Simon Sebag Montefiore has provided a complete and thoroughly readable account of the city that for many is the center of the world. Beginning with the ancient Biblical account of Jerusalem, and moving from destruction at the hands of the Babylonians, destruction by the Romans, Islamic custodianship, the Crusades and the Crusader Kingdoms, Ottoman custody, British Mandate and finally the present, unresolved status of Jerusalem, the cities immense history is brought to life.
Jerusalem is epitomized by the former Israeli Prime Minister and later President, Shimon Peres, "Jerusalem is like a flame, you cannot divide a flame."
Indeed Jerusalem is a flame that burns bright for people the world over, a source of inspiration, controversy and strife. Controversial, divisive, but ultimately spellbinding.
Simon Sebag Montefiore's biography is an epic history. Whilst informative and educational, it is also entertaining and inspiring. It is a rare gem among history books, in the sense that it is a book that you don't just read, rather you absorb it, and in some ways, live it.
A historical study masterfully done, and suitable for all, regardless of cultural background.
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on 25 February 2015
This is - as you would expect from this writer - a very well-written popular history of the city. Giving the almost mythical proportions the city has in the imagination of many, from early pilgrims to crusaders and to many devout Christians and Jews, it is an eye opener to read how it has been an otherwise rather sleepy, dusty and unimportant provincial town for most of its existence. And not many will know that is has a large influx of American tourists of the late 19th and early 20th century (mostly Bible Belt-amateur archeologists) to thank for its renaissance, specifically in the American awareness. The book also makes it clear why through this specific period in its history the emotional bond has been created that USA citizens feel with Israel, much more so than any other Western nation.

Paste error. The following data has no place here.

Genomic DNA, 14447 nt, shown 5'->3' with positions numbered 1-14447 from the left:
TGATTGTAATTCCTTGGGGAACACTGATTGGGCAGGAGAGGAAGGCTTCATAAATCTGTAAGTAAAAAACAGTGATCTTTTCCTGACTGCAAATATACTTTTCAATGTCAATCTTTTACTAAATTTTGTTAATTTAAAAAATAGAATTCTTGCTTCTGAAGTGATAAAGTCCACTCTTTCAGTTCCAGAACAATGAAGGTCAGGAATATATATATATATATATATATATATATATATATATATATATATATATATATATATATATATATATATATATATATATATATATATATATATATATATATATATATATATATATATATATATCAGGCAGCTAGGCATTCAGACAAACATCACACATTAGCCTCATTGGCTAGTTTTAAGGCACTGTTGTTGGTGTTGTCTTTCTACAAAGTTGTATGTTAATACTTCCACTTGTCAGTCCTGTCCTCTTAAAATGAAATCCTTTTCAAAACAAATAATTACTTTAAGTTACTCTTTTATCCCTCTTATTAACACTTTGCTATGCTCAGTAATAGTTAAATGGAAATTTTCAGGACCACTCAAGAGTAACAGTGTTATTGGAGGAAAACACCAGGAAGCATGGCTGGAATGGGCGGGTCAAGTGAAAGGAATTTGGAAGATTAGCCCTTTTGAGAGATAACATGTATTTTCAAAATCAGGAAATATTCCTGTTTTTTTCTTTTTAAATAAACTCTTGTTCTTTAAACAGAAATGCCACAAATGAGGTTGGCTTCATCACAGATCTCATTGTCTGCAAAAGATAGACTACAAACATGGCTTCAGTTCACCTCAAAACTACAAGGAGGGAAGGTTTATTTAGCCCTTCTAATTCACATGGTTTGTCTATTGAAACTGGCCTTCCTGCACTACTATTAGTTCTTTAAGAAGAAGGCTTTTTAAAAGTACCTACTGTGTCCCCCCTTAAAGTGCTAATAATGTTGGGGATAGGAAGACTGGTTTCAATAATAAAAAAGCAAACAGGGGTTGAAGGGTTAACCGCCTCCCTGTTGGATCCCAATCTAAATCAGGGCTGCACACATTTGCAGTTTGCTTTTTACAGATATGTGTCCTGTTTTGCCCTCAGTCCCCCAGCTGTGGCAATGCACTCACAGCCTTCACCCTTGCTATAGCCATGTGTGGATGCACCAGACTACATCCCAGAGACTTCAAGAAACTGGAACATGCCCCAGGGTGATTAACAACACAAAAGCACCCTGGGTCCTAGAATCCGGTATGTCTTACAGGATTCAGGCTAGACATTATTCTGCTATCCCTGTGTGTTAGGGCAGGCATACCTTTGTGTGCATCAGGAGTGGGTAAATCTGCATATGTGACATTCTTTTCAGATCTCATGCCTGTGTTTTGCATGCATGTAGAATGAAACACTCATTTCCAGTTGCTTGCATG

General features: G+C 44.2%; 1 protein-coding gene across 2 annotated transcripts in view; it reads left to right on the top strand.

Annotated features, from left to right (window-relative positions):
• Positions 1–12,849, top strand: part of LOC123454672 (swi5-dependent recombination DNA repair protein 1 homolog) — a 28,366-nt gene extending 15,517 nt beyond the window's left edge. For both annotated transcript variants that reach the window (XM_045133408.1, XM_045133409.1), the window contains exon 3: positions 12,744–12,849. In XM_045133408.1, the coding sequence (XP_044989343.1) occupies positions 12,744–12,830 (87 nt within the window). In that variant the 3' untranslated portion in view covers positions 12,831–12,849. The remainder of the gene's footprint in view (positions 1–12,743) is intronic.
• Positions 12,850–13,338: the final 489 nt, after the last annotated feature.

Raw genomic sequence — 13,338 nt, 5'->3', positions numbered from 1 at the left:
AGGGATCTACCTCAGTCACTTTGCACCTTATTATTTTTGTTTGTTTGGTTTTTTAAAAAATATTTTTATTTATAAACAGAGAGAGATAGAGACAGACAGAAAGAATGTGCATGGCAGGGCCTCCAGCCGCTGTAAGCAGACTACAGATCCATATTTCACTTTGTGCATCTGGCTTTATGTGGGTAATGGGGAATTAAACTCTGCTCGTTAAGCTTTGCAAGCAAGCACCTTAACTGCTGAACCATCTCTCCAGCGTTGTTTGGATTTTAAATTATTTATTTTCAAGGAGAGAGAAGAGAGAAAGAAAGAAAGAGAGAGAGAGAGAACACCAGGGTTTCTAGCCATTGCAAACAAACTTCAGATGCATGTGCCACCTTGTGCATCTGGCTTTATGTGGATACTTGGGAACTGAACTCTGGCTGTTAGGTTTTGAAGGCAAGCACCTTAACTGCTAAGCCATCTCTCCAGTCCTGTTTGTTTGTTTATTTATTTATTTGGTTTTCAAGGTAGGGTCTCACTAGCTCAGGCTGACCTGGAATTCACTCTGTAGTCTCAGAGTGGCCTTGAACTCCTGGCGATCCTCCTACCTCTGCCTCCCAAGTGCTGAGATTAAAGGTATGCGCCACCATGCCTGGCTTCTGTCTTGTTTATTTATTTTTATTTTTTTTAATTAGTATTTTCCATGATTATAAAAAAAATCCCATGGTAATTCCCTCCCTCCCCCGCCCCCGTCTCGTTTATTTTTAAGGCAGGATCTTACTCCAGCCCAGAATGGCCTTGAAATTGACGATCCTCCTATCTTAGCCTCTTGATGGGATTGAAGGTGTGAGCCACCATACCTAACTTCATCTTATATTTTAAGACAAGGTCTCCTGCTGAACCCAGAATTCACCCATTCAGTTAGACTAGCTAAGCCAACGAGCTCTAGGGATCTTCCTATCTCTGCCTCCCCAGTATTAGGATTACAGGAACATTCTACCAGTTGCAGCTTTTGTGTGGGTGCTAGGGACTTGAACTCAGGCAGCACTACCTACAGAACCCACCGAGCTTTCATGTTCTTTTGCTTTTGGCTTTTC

Mr. Sebag Montefiore cannot of course get around the enormously important part played by his great-grandfather around that same time in litterally - and with his own money and efforts - restoring and expanding Jerusalem. This unavoidably leads to the suspicion that this book might have been titled: "Hey, let me tell you about the fantastic things my family did for Jerusalem!", but that would be doing this writer a grave injustice. It is a very well-written, well-balanced book that you will find no effort at all to get through and that will tell you a lot of things about Jerusalem that you did not know.